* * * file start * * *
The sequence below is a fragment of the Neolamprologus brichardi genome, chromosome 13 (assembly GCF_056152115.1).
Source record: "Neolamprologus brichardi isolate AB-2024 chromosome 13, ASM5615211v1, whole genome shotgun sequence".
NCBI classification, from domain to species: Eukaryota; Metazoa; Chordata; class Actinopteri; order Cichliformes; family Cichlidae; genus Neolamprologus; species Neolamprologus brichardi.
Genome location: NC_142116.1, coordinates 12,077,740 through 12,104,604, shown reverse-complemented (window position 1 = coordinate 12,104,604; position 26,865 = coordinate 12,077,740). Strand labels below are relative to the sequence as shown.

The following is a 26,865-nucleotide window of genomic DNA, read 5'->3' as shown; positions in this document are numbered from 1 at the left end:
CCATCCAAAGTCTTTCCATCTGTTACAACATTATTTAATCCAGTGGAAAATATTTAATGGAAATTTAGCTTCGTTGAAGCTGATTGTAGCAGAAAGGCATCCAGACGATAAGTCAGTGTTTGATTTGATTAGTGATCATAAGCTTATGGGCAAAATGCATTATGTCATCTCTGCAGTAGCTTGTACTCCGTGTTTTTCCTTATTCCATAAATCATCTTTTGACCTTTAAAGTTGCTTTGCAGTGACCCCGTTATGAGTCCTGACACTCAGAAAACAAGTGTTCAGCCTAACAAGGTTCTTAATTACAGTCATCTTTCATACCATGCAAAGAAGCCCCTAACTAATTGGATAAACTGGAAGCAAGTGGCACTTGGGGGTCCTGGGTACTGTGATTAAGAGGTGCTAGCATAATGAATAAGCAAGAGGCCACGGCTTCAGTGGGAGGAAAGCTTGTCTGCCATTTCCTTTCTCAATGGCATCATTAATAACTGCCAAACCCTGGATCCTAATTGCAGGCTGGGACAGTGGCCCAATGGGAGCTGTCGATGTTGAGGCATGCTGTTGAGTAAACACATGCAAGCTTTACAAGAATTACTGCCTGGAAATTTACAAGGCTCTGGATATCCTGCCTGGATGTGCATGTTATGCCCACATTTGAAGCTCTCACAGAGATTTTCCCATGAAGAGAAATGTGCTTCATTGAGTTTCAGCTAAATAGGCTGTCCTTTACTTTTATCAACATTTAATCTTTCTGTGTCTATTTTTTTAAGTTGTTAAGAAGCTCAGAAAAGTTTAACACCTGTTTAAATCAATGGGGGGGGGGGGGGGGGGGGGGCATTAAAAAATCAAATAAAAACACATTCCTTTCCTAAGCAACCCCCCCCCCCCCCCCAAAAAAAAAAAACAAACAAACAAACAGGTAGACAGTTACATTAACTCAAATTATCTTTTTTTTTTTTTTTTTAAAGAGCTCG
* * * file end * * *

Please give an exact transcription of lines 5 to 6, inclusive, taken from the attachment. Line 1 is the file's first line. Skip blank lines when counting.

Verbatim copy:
The following is a 26,865-nucleotide window of genomic DNA, read 5'->3' as shown; positions in this document are numbered from 1 at the left end:
CCATCCAAAGTCTTTCCATCTGTTACAACATTATTTAATCCAGTGGAAAATATTTAATGGAAATTTAGCTTCGTTGAAGCTGATTGTAGCAGAAAGGCATCCAGACGATAAGTCAGTGTTTGATTTGATTAGTGATCATAAGCTTATGGGCAAAATGCATTATGTCATCTCTGCAGTAGCTTGTACTCCGTGTTTTTCCTTATTCCATAAATCATCTTTTGACCTTTAAAGTTGCTTTGCAGTGACCCCGTTATGAGTCCTGACACTCAGAAAACAAGTGTTCAGCCTAACAAGGTTCTTAATTACAGTCATCTTTCATACCATGCAAAGAAGCCCCTAACTAATTGGATAAACTGGAAGCAAGTGGCACTTGGGGGTCCTGGGTACTGTGATTAAGAGGTGCTAGCATAATGAATAAGCAAGAGGCCACGGCTTCAGTGGGAGGAAAGCTTGTCTGCCATTTCCTTTCTCAATGGCATCATTAATAACTGCCAAACCCTGGATCCTAATTGCAGGCTGGGACAGTGGCCCAATGGGAGCTGTCGATGTTGAGGCATGCTGTTGAGTAAACACATGCAAGCTTTACAAGAATTACTGCCTGGAAATTTACAAGGCTCTGGATATCCTGCCTGGATGTGCATGTTATGCCCACATTTGAAGCTCTCACAGAGATTTTCCCATGAAGAGAAATGTGCTTCATTGAGTTTCAGCTAAATAGGCTGTCCTTTACTTTTATCAACATTTAATCTTTCTGTGTCTATTTTTTTAAGTTGTTAAGAAGCTCAGAAAAGTTTAACACCTGTTTAAATCAATGGGGGGGGGGGGGGGGGGGGGGCATTAAAAAATCAAATAAAAACACATTCCTTTCCTAAGCAACCCCCCCCCCCCCCCCAAAAAAAAAAAACAAACAAACAAACAGGTAGACAGTTACATTAACTCAAATTATCTTTTTTTTTTTTTTTTTAAAGAGCTCG